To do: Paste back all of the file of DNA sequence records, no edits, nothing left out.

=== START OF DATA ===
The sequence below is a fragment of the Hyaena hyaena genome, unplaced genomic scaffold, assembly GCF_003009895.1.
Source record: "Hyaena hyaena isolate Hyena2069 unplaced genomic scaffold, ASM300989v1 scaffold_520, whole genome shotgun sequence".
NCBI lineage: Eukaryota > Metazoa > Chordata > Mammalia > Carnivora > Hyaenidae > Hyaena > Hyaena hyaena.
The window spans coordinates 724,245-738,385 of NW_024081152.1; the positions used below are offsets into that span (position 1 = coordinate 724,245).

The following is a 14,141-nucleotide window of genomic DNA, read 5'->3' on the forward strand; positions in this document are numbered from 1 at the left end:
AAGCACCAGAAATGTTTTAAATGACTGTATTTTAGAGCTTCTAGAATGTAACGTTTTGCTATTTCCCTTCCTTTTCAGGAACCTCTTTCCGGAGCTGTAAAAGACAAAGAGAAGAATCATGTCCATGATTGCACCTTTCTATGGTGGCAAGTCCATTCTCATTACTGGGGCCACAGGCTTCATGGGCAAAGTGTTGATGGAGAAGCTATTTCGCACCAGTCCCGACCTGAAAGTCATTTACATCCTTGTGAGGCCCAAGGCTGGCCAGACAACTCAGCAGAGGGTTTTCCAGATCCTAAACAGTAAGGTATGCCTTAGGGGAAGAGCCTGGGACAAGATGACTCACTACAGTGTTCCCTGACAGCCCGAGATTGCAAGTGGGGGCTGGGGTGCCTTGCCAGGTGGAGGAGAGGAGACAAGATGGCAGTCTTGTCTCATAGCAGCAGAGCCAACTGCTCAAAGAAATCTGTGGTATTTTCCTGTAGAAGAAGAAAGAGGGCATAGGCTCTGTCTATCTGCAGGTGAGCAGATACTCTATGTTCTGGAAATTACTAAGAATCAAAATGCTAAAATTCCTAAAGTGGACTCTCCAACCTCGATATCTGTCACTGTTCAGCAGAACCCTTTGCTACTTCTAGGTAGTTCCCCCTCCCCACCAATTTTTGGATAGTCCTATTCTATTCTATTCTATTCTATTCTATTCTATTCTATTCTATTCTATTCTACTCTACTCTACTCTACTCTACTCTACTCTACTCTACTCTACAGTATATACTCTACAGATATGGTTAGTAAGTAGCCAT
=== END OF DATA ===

The sequence below is a fragment of the Hyaena hyaena genome, unplaced genomic scaffold, assembly GCF_003009895.1.
Source record: "Hyaena hyaena isolate Hyena2069 unplaced genomic scaffold, ASM300989v1 scaffold_520, whole genome shotgun sequence".
NCBI lineage: Eukaryota > Metazoa > Chordata > Mammalia > Carnivora > Hyaenidae > Hyaena > Hyaena hyaena.
The window spans coordinates 724,245-738,385 of NW_024081152.1; the positions used below are offsets into that span (position 1 = coordinate 724,245).

The following is a 14,141-nucleotide window of genomic DNA, read 5'->3' on the forward strand; positions in this document are numbered from 1 at the left end:
AAGCACCAGAAATGTTTTAAATGACTGTATTTTAGAGCTTCTAGAATGTAACGTTTTGCTATTTCCCTTCCTTTTCAGGAACCTCTTTCCGGAGCTGTAAAAGACAAAGAGAAGAATCATGTCCATGATTGCACCTTTCTATGGTGGCAAGTCCATTCTCATTACTGGGGCCACAGGCTTCATGGGCAAAGTGTTGATGGAGAAGCTATTTCGCACCAGTCCCGACCTGAAAGTCATTTACATCCTTGTGAGGCCCAAGGCTGGCCAGACAACTCAGCAGAGGGTTTTCCAGATCCTAAACAGTAAGGTATGCCTTAGGGGAAGAGCCTGGGACAAGATGACTCACTACAGTGTTCCCTGACAGCCCGAGATTGCAAGTGGGGGCTGGGGTGCCTTGCCAGGTGGAGGAGAGGAGACAAGATGGCAGTCTTGTCTCATAGCAGCAGAGCCAACTGCTCAAAGAAATCTGTGGTATTTTCCTGTAGAAGAAGAAAGAGGGCATAGGCTCTGTCTATCTGCAGGTGAGCAGATACTCTATGTTCTGGAAATTACTAAGAATCAAAATGCTAAAATTCCTAAAGTGGACTCTCCAACCTCGATATCTGTCACTGTTCAGCAGAACCCTTTGCTACTTCTAGGTAGTTCCCCCTCCCCACCAATTTTTGGATAGTCCTATTCTATTCTATTCTATTCTATTCTATTCTATTCTATTCTATTCTATTCTACTCTACTCTACTCTACTCTACTCTACTCTACTCTACTCTACAGTATATACTCTACAGATATGGTTAGTAAGTAGCCAT